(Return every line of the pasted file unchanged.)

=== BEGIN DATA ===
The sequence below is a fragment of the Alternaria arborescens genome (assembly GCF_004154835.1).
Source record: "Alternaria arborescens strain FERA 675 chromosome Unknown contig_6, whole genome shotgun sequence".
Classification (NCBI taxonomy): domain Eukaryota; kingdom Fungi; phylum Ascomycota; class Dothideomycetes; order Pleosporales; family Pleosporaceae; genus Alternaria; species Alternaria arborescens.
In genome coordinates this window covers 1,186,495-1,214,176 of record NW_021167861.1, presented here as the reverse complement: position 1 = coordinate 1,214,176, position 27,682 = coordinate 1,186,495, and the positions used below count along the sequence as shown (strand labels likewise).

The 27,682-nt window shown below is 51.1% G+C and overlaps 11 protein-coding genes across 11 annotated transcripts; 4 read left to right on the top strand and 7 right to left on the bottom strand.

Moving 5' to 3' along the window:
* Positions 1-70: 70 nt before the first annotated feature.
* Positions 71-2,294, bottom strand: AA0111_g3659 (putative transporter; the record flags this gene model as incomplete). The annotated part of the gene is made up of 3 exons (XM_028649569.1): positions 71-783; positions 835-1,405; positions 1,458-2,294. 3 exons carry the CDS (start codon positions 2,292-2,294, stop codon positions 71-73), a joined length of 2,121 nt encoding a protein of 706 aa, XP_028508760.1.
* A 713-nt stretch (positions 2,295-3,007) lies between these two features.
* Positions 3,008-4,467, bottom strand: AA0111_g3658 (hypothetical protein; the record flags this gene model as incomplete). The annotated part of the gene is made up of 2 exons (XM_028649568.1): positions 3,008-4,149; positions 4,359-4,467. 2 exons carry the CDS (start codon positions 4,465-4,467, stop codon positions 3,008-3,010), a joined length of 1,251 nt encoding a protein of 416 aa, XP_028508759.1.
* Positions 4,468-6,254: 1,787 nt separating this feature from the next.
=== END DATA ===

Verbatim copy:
The sequence below is a fragment of the Alternaria arborescens genome (assembly GCF_004154835.1).
Source record: "Alternaria arborescens strain FERA 675 chromosome Unknown contig_6, whole genome shotgun sequence".
Classification (NCBI taxonomy): domain Eukaryota; kingdom Fungi; phylum Ascomycota; class Dothideomycetes; order Pleosporales; family Pleosporaceae; genus Alternaria; species Alternaria arborescens.
In genome coordinates this window covers 1,186,495-1,214,176 of record NW_021167861.1, presented here as the reverse complement: position 1 = coordinate 1,214,176, position 27,682 = coordinate 1,186,495, and the positions used below count along the sequence as shown (strand labels likewise).

The 27,682-nt window shown below is 51.1% G+C and overlaps 11 protein-coding genes across 11 annotated transcripts; 4 read left to right on the top strand and 7 right to left on the bottom strand.

Moving 5' to 3' along the window:
* Positions 1-70: 70 nt before the first annotated feature.
* Positions 71-2,294, bottom strand: AA0111_g3659 (putative transporter; the record flags this gene model as incomplete). The annotated part of the gene is made up of 3 exons (XM_028649569.1): positions 71-783; positions 835-1,405; positions 1,458-2,294. 3 exons carry the CDS (start codon positions 2,292-2,294, stop codon positions 71-73), a joined length of 2,121 nt encoding a protein of 706 aa, XP_028508760.1.
* A 713-nt stretch (positions 2,295-3,007) lies between these two features.
* Positions 3,008-4,467, bottom strand: AA0111_g3658 (hypothetical protein; the record flags this gene model as incomplete). The annotated part of the gene is made up of 2 exons (XM_028649568.1): positions 3,008-4,149; positions 4,359-4,467. 2 exons carry the CDS (start codon positions 4,465-4,467, stop codon positions 3,008-3,010), a joined length of 1,251 nt encoding a protein of 416 aa, XP_028508759.1.
* Positions 4,468-6,254: 1,787 nt separating this feature from the next.